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A 'Carmen' to make you fall in love again

Sarasota Opera's opening night of the Bizet crowd-pleaser exceeded expectations.

Chelsea Laggan (center) stars as a carefree gypsy caught in a tragic love triangle between a bullfighter (Andrew Manea, left) and a guard (Victor Starsky) in Sarasota Opera's production of "Carmen."
Chelsea Laggan (center) stars as a carefree gypsy caught in a tragic love triangle between a bullfighter (Andrew Manea, left) and a guard (Victor Starsky) in Sarasota Opera's production of "Carmen."
Image courtesy of Rod Millington
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George Bizet’s "Carmen" is arguably one of the best and most popular operas of all time. While even a mediocre performance could please an audience, the Sarasota Opera’s opening night of "Carmen" easily exceeded expectations. 

With stellar actors in the principal roles, a dazzling orchestra with an even more dazzling score, a robust chorus, realistic sets and the vision of both stage director Martha Collins and conductor Victor DeRenzi, this is a "Carmen" that will tear at your heart in the best way.

Chelsea Laggan, a beauty in body and voice, doesn’t reveal her truly heartless character in the famous "Habanera," ("L'amour est un oiseau rebelle" or "Love is a rebellious bird"), which introduces her as the boldest of the cigar ladies. 

In Laggan’s version, she taunts and flirts, but the real danger of this woman is muted. While other mezzos might choose to reveal a fuller spectrum of cruelty in this aria with a throatier, lusty style, one could wonder if Laggan’s reserve added to the thrill and shock when Carmen later shows her utter contempt for men, especially poor Don José.

Ordinarily, Carmen, the heartless gypsy hogs the limelight, but this Sarasota Opera production effectively flips the focus to the doomed soldier Don José. Making his debut in Sarasota, tenor Victor Starsky portrays the unraveling of a simple man caught between the wholesome love of his mother, his hometown sweetheart Micaela and the tawdry allure of the ultimate loose woman.

We suspect it is José's pure heart that does him in. He sings poignantly of an idealized love, not the reality of Carmen, in the Flower song (“La fleur que tu m'avais jetée” or "The flower you threw at me").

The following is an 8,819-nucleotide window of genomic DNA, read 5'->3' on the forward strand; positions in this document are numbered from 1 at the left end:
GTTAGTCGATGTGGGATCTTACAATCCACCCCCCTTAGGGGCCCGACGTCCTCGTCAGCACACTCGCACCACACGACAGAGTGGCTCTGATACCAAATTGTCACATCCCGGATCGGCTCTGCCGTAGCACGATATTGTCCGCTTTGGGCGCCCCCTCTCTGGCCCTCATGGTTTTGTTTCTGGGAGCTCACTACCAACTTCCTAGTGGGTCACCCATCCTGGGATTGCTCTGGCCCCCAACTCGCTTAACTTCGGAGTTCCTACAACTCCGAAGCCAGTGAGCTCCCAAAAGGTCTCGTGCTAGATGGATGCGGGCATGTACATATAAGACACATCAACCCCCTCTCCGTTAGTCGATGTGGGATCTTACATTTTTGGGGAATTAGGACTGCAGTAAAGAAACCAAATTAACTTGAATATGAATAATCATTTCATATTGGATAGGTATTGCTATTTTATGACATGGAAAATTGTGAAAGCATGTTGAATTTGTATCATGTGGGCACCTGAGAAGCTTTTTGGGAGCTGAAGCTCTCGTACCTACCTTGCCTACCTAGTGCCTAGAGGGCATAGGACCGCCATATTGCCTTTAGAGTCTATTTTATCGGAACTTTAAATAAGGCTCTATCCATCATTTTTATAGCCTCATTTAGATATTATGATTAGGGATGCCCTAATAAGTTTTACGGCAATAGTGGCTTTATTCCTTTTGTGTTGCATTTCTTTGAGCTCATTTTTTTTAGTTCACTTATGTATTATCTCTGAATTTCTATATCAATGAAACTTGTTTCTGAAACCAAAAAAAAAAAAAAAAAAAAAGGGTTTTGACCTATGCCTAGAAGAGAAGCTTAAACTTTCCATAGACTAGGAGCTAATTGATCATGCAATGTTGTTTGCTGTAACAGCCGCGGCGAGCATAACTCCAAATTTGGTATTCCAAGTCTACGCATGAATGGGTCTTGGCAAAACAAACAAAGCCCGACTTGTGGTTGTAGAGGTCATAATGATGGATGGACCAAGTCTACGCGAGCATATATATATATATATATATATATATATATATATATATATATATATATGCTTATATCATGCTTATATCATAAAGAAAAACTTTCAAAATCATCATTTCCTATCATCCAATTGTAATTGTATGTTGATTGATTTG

While possessing a voice that flexes with nuance, the genius of Starsky’s stage performance is how he shares each tiny tear in his moral fabric as he follows and succumbs to Carmen despite every effort to cling to what he knows is moral and right. Watching his slow crumbling into unhinged desperation is unforgettable.

His story begins with a picture of innocence in his first meeting with Micaela (soprano Sarah Tucker) in Act I. “Parle-moi de ma mère” ("Speak to me of my mother") is a sweet duet in which there is shared affection, but no meaningful sense of connection. Tucker’s lovely voice and presence here lays a foundation for her far more fervent and anguished return in Act III, when she struggles to save Don José’s soul. 

Carmen, however, seduces a string of men, not just Don José. Last season’s Don Giovanni, bass-baritone David Weigel, returns as a commanding Lieutenant Zuniga, who cynically would send Carmen to jail as easily as make love to her. Yet he jealously fights with Don José over her attentions. 

Neither can compete with the bullfighter Escamillo, especially with some of the best of Bizet’s score marshaled in his favor. Baritone Andrew Manea works on the necessary flair of a lauded hero in both the Toreador’s song and the Act IV Quadrille of the Bullfighters. 

In both of these appearances, Escamillo is surrounded by an enthusiastic crowd displaying the potential of a full opera chorus. Sarasota Opera’s chorus was at times diverting and colorful, made more so by detailed stage direction, and shockingly powerful at full volume. 

Even the supporting roles of smugglers and gypsy women were superbly filled by strong singers. One of the first soldiers we meet is Heeseun Chae’s Corporal Moralès. Jake Stamatis and Nathaniel Catasca acquitted themselves well as Le Dancaïre and Le Remendado plotting with Carmen. And flanked by Bryn Holdsworth and SarahAnn Duffy, Laggan’s Carmen was ably supported by the harmonies and vacuous musings of friends Frasquita and Mercédès.

Sarasota Opera productions are reliably effective, thanks to a deep bench of excellent theater professionals who work together exceptionally well. Stage director Martha Collins and DeRenzi have collaborated for many successful seasons and productions.

The same can be said of the duo of costume designer Howard Tsvi Kaplan and lighting designer Ken Yunker. Hair and makeup designer Kellen Eason rounded out this winning team.

The infinitely memorable score, Bizet’s finest, was brought to full life by an orchestra of masterful musicians. DeRenzi seems to attract the best talent and leads them with an experienced hand.

Even if it is the 50th Carmen you’ve seen, the distilled drama of this Sarasota Opera production will get to you in the end.



Gayle Williams

Gayle Williams is a graduate of Baldwin Wallace Conservatory of Music in Ohio. She was the principal flute of the Venice Symphony for 17 seasons and has performed with the Florida West Coast Symphony, Sarasota Pops and Cleveland German Orchestra. Williams has been writing concert reviews since 2001, most recently at the Herald Tribune Media Group, from 2002-2023.

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